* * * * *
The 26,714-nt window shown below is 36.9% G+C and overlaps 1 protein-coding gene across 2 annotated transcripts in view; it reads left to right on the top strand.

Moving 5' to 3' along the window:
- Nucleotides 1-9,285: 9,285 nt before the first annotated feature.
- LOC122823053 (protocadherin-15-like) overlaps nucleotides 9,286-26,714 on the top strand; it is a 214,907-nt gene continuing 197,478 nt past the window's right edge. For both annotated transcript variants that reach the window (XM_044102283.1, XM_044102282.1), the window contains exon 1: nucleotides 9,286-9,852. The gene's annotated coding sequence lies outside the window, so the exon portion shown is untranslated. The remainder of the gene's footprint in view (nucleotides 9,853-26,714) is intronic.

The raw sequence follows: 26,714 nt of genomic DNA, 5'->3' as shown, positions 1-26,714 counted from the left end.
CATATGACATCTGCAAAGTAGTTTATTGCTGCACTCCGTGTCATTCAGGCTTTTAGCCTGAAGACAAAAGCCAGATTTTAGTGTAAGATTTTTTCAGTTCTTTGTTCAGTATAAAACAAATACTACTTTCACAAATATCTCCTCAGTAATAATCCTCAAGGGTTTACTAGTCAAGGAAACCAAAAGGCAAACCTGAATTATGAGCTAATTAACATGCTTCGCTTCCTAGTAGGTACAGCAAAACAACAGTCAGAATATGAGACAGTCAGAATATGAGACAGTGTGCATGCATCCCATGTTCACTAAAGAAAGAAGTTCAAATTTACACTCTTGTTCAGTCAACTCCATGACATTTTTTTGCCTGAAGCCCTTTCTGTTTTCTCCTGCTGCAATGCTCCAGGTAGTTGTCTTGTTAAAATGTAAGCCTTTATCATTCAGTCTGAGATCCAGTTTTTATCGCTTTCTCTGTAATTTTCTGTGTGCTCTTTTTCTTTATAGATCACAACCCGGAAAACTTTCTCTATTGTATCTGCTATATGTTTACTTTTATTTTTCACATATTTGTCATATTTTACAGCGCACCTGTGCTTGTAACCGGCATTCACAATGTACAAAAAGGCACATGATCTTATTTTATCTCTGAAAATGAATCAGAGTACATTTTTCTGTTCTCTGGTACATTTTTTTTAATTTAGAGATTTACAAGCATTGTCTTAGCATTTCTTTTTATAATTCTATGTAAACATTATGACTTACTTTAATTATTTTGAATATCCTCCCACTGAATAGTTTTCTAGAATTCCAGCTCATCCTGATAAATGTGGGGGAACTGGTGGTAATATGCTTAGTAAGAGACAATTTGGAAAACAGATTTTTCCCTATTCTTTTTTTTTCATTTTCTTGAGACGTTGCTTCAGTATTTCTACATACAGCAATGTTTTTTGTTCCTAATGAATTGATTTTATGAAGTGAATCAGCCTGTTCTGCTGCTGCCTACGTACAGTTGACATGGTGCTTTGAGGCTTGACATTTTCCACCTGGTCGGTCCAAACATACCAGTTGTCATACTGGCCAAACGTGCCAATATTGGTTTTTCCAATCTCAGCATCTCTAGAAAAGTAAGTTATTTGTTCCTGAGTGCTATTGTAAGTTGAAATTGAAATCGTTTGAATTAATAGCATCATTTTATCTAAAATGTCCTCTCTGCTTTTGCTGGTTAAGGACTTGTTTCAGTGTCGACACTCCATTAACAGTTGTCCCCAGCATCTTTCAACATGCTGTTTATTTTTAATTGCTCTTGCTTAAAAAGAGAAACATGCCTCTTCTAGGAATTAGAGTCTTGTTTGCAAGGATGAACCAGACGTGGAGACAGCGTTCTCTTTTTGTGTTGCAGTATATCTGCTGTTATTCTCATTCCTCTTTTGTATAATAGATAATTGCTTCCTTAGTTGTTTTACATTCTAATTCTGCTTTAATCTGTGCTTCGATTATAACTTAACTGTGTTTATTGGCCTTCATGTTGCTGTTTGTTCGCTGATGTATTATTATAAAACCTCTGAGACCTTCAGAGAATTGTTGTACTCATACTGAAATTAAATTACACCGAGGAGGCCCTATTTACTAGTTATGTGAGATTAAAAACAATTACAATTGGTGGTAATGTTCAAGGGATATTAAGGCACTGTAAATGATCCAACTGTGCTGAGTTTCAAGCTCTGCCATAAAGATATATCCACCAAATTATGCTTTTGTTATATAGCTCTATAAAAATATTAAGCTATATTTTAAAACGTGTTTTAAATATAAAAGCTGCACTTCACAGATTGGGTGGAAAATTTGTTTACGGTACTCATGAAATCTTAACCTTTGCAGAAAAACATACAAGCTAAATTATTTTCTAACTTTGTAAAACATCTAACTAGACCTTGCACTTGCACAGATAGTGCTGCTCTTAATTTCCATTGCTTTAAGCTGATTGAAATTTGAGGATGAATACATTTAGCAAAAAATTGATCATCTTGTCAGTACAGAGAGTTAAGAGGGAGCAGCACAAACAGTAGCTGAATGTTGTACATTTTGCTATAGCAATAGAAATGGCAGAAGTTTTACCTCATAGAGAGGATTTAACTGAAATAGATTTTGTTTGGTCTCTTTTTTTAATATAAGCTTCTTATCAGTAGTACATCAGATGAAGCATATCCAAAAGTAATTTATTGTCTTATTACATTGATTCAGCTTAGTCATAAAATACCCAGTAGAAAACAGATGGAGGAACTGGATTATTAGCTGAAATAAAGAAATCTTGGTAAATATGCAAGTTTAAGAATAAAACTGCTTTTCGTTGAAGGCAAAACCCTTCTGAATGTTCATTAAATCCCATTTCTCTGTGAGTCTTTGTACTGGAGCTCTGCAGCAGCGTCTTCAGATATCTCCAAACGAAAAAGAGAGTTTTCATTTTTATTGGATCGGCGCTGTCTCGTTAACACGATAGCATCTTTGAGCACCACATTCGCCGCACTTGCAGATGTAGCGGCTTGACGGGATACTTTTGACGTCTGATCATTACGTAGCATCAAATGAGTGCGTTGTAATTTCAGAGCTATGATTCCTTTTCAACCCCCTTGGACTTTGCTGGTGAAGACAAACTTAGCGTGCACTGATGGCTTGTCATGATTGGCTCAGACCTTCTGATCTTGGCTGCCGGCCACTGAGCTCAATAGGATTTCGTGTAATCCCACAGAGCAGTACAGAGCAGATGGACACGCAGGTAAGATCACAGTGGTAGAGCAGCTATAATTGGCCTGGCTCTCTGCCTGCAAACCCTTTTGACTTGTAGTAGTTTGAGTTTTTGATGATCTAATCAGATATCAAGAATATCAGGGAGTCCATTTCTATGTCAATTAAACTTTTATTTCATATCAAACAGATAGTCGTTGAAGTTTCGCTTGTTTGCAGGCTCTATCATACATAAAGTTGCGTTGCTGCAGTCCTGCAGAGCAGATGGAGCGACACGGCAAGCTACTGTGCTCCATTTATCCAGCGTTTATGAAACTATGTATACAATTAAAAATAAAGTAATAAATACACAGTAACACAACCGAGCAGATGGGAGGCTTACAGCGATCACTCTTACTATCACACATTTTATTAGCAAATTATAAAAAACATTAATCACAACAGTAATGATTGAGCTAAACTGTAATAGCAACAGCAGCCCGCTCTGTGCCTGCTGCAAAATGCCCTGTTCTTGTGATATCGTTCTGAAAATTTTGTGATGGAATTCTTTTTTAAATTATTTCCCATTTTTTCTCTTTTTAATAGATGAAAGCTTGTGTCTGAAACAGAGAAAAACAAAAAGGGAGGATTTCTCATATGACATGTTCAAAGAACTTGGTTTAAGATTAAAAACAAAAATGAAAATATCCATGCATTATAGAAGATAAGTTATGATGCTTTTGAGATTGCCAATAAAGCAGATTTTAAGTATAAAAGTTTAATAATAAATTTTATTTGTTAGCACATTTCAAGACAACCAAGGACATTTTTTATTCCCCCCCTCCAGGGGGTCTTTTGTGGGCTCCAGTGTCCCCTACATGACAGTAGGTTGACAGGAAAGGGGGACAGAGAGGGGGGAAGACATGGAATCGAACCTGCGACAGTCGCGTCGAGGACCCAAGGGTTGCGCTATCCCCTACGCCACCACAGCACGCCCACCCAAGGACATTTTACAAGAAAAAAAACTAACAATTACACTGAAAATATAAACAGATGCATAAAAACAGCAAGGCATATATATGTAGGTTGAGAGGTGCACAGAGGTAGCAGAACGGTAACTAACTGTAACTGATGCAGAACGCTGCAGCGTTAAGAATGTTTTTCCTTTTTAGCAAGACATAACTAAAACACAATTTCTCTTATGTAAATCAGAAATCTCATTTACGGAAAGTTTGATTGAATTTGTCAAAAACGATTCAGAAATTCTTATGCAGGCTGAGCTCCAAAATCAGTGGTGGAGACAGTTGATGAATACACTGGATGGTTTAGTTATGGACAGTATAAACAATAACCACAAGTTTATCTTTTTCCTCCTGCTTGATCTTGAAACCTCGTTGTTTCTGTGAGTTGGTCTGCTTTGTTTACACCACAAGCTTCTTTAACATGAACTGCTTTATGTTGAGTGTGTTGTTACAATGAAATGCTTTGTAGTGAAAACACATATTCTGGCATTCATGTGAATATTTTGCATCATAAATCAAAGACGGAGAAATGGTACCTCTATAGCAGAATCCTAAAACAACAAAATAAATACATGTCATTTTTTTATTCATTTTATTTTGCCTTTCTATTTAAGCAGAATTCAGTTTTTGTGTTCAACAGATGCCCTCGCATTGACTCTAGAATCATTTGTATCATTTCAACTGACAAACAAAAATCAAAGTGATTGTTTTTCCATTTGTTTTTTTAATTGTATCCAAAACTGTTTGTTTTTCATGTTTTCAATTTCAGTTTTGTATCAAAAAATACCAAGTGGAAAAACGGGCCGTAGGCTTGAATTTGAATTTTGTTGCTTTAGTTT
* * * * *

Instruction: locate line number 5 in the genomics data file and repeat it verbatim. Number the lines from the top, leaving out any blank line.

The raw sequence follows: 26,714 nt of genomic DNA, 5'->3' as shown, positions 1-26,714 counted from the left end.